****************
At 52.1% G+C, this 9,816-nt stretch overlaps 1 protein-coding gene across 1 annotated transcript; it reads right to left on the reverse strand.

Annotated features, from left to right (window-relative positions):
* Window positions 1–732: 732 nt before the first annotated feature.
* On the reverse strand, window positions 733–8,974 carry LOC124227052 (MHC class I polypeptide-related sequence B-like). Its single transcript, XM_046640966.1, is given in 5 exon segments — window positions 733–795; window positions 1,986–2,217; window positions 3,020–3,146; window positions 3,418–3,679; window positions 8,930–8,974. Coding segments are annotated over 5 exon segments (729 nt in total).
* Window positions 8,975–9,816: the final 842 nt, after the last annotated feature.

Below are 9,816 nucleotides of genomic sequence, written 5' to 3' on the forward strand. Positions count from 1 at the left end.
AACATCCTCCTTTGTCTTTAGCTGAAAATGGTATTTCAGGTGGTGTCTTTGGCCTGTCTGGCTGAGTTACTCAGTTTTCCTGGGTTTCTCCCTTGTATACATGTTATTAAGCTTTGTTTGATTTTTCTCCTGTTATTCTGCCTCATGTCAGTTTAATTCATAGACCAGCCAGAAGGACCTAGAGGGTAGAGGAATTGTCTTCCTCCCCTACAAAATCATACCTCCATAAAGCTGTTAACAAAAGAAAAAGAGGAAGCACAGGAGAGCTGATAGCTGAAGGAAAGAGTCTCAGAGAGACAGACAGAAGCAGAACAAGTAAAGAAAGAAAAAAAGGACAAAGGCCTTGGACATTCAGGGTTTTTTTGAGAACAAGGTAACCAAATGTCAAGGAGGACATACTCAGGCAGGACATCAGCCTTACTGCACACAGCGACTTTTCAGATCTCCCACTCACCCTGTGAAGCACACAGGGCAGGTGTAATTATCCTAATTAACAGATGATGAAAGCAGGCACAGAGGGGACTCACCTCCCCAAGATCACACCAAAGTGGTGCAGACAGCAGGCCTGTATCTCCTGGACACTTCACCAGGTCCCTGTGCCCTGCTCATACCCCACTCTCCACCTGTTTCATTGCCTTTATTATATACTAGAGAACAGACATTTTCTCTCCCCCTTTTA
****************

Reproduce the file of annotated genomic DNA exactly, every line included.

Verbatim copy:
At 52.1% G+C, this 9,816-nt stretch overlaps 1 protein-coding gene across 1 annotated transcript; it reads right to left on the reverse strand.

Annotated features, from left to right (window-relative positions):
* Window positions 1–732: 732 nt before the first annotated feature.
* On the reverse strand, window positions 733–8,974 carry LOC124227052 (MHC class I polypeptide-related sequence B-like). Its single transcript, XM_046640966.1, is given in 5 exon segments — window positions 733–795; window positions 1,986–2,217; window positions 3,020–3,146; window positions 3,418–3,679; window positions 8,930–8,974. Coding segments are annotated over 5 exon segments (729 nt in total).
* Window positions 8,975–9,816: the final 842 nt, after the last annotated feature.

Below are 9,816 nucleotides of genomic sequence, written 5' to 3' on the forward strand. Positions count from 1 at the left end.
AACATCCTCCTTTGTCTTTAGCTGAAAATGGTATTTCAGGTGGTGTCTTTGGCCTGTCTGGCTGAGTTACTCAGTTTTCCTGGGTTTCTCCCTTGTATACATGTTATTAAGCTTTGTTTGATTTTTCTCCTGTTATTCTGCCTCATGTCAGTTTAATTCATAGACCAGCCAGAAGGACCTAGAGGGTAGAGGAATTGTCTTCCTCCCCTACAAAATCATACCTCCATAAAGCTGTTAACAAAAGAAAAAGAGGAAGCACAGGAGAGCTGATAGCTGAAGGAAAGAGTCTCAGAGAGACAGACAGAAGCAGAACAAGTAAAGAAAGAAAAAAAGGACAAAGGCCTTGGACATTCAGGGTTTTTTTGAGAACAAGGTAACCAAATGTCAAGGAGGACATACTCAGGCAGGACATCAGCCTTACTGCACACAGCGACTTTTCAGATCTCCCACTCACCCTGTGAAGCACACAGGGCAGGTGTAATTATCCTAATTAACAGATGATGAAAGCAGGCACAGAGGGGACTCACCTCCCCAAGATCACACCAAAGTGGTGCAGACAGCAGGCCTGTATCTCCTGGACACTTCACCAGGTCCCTGTGCCCTGCTCATACCCCACTCTCCACCTGTTTCATTGCCTTTATTATATACTAGAGAACAGACATTTTCTCTCCCCCTTTTA